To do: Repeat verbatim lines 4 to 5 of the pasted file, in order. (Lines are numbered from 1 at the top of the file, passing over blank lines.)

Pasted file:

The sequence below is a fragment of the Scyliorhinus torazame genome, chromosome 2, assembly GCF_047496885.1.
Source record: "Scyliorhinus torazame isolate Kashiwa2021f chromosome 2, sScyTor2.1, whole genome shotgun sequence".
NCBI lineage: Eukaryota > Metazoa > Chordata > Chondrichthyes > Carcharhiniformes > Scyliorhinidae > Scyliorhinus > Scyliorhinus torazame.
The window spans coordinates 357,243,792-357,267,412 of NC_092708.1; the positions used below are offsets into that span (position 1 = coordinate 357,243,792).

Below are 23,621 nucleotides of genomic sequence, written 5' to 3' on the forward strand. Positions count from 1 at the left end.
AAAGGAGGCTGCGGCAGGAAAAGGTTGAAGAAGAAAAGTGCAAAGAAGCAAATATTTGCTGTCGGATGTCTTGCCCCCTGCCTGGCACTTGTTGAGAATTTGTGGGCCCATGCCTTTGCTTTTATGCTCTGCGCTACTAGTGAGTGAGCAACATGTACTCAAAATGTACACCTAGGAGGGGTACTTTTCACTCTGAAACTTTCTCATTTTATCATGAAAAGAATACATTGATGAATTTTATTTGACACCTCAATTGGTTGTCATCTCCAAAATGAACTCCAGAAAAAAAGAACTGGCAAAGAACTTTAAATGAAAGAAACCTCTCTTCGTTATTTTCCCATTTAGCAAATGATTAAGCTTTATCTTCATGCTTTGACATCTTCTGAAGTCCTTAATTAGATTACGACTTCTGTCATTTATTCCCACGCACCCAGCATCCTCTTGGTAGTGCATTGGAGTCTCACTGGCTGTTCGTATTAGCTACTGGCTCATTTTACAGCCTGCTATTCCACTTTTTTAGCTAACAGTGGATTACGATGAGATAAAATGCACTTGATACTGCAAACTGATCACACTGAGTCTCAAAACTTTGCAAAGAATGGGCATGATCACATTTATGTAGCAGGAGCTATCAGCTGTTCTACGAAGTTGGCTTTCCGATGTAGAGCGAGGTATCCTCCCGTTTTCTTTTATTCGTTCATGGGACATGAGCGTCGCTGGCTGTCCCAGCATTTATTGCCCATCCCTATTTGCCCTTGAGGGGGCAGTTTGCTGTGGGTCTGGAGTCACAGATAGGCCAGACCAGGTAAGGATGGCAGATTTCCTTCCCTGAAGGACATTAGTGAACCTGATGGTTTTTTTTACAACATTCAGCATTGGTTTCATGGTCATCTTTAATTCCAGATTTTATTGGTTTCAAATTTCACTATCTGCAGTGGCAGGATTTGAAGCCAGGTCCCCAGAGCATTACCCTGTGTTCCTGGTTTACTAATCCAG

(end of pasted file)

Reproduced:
The window spans coordinates 357,243,792-357,267,412 of NC_092708.1; the positions used below are offsets into that span (position 1 = coordinate 357,243,792).

Below are 23,621 nucleotides of genomic sequence, written 5' to 3' on the forward strand. Positions count from 1 at the left end.